Loan-repayment program has multiple benefits
What he remembers most are the tear-stained eyes.
Dr. Alan Furness, assistant dean of patient services, devoted two almost round-the-clock days last August volunteering for the Georgia Mission of Mercy.
The event, conceived by the Georgia Dental Association Public Relations Committee in 2009, sets up shop in various locations around Georgia — the 2018 event was held in Augusta — and opens its doors for two days to hundreds of uninsured or under-insured citizens in desperate need of dental care. The treatment, provided by volunteer dentists such as Furness, is free.
“What had a profound impact on me was the deep thankfulness we encountered,” says Furness, who joined the DCG faculty in 2010. “Many of the patients were emotional in expressing their gratitude. You don’t forget something like that.”
Furness is full of gratitude as well. It is his role as a Health Resources and Services Administration (HRSA) Faculty Loan Repayment Program participant that paved the way to his volunteerism.
Dr. Carol A. Lefebvre has applied twice during her tenure as dean/associate dean for the HRSA funding and has received funding both times. The five-year grants fund full or partial student loan repayment for select faculty members who agree to devote at least a portion of their careers to academic general, pediatric or public health dentistry. The grant, which gives preference to applicants from rural and/or underserved backgrounds, incentivizes excellent dentists to teach future generations rather than work in the generally more lucrative private sector, helping ensure adequately staffed dental schools.
Lefebvre secured the first such grant, amounting to approximately $668,000, in 2010. Ten faculty were enrolled, seven of whom are still engaged in academic dentistry. She applied for the grant again in 2017, securing approximately $794,000 in funding. Six faculty are currently enrolled, with several hopefuls on a waiting list.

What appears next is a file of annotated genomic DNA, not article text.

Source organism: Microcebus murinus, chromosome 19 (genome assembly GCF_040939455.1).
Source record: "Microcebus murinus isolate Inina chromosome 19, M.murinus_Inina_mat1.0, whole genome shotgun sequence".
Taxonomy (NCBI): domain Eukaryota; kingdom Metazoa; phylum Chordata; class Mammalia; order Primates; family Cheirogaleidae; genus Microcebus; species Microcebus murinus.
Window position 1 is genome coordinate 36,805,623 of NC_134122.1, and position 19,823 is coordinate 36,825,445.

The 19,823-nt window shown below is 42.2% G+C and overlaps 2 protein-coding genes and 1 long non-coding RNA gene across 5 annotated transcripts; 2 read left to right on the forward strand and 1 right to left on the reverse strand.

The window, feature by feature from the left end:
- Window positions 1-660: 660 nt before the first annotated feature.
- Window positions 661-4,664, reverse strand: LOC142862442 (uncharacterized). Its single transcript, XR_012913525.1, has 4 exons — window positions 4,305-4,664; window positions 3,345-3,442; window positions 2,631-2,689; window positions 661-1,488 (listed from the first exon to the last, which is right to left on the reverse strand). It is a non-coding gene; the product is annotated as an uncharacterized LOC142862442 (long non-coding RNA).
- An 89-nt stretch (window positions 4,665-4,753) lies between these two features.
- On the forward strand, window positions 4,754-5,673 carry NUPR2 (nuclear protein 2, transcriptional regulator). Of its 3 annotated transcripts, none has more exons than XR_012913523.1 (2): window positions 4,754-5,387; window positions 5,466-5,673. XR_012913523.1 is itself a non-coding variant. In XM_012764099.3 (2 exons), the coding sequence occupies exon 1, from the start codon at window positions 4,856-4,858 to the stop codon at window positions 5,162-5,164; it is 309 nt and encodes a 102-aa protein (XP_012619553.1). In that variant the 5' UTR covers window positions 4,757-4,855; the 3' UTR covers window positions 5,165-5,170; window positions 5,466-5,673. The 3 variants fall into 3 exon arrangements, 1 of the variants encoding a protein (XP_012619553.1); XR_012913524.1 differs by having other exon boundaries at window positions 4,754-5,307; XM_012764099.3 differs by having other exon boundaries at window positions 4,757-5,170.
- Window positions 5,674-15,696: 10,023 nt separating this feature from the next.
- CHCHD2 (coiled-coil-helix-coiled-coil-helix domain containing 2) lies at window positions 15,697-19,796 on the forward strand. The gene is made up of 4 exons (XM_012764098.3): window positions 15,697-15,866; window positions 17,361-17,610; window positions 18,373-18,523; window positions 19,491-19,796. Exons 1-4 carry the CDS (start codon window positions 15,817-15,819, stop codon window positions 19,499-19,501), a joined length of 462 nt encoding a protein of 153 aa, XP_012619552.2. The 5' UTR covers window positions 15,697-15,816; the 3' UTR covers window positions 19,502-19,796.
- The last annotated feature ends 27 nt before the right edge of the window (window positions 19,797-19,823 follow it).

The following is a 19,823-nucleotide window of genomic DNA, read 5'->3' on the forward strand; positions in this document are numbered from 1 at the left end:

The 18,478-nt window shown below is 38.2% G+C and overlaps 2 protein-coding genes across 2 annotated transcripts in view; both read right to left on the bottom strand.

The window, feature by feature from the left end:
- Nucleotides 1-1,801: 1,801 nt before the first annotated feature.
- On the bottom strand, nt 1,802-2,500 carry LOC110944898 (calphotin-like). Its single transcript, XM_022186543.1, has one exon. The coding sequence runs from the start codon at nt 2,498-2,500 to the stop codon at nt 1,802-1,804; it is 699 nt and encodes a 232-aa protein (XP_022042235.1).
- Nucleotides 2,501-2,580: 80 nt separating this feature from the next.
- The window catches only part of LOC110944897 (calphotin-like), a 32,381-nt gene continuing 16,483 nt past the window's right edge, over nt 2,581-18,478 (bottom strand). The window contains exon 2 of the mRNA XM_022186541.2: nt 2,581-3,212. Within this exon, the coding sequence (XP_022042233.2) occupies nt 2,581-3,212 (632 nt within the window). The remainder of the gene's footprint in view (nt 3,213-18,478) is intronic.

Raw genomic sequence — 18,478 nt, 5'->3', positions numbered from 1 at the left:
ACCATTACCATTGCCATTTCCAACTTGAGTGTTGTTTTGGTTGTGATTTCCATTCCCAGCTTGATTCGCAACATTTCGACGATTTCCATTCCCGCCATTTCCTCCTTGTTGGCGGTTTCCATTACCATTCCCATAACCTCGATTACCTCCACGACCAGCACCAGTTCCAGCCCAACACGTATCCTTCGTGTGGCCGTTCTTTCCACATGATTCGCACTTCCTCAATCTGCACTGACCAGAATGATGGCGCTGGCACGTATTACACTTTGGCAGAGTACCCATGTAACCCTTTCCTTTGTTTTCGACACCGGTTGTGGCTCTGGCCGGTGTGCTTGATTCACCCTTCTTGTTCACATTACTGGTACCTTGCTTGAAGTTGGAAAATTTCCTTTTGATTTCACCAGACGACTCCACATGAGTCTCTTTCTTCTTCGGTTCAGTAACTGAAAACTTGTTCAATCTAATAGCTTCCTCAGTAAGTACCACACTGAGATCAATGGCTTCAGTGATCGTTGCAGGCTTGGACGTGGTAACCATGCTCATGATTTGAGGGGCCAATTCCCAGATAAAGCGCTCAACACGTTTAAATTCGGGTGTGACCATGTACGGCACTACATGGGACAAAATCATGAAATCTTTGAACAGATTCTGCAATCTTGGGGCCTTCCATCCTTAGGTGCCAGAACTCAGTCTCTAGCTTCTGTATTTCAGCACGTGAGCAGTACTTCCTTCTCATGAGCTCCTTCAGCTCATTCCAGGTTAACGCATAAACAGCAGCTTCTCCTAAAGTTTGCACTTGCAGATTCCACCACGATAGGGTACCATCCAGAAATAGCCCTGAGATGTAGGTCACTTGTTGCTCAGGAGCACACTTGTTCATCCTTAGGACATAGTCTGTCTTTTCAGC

“The dentists can be at any point in their careers, and although many of our participants are alumni, that isn’t a requirement,” Lefebvre said. “This helps tremendously with faculty recruitment.”
The timing couldn’t be more opportune. “Many of our faculty are nearing retirement age,” Lefebvre says, “and our class size has recently expanded, so we are in great need of new faculty.”
The grant funding, she notes, helps ensure not only a steady supply, but the best of the best. “When multiple dental schools are all trying to attract the same talent,” she says, “this gives us an edge. We’re currently recruiting two pediatric dentists, talent we might not have been able to attract without the grant.”
Furness, one of the six enrollees in the 2017-22 program, feels tremendously privileged to participate. “To be relieved of the burden of student debt makes a huge difference,” says Furness, who is raising four children with his wife. “Student debt is almost like another mortgage payment. Having my debts repaid by the grant means more opportunities to do things with my family and more money to put into savings.”
Dr. Tara Schafer (’95), chair of the Department of Pediatric Dentistry and a recipient of the DCG’s initial round of funding, concurs. “My husband and I had four small children at home when I received the grant, and it was wonderful to have the burden of my student debt lifted from our shoulders,” she says. “It freed us up to use that money on other things and took one huge worry off our plate. It was just an incredible bonus in what was already a great career for me.”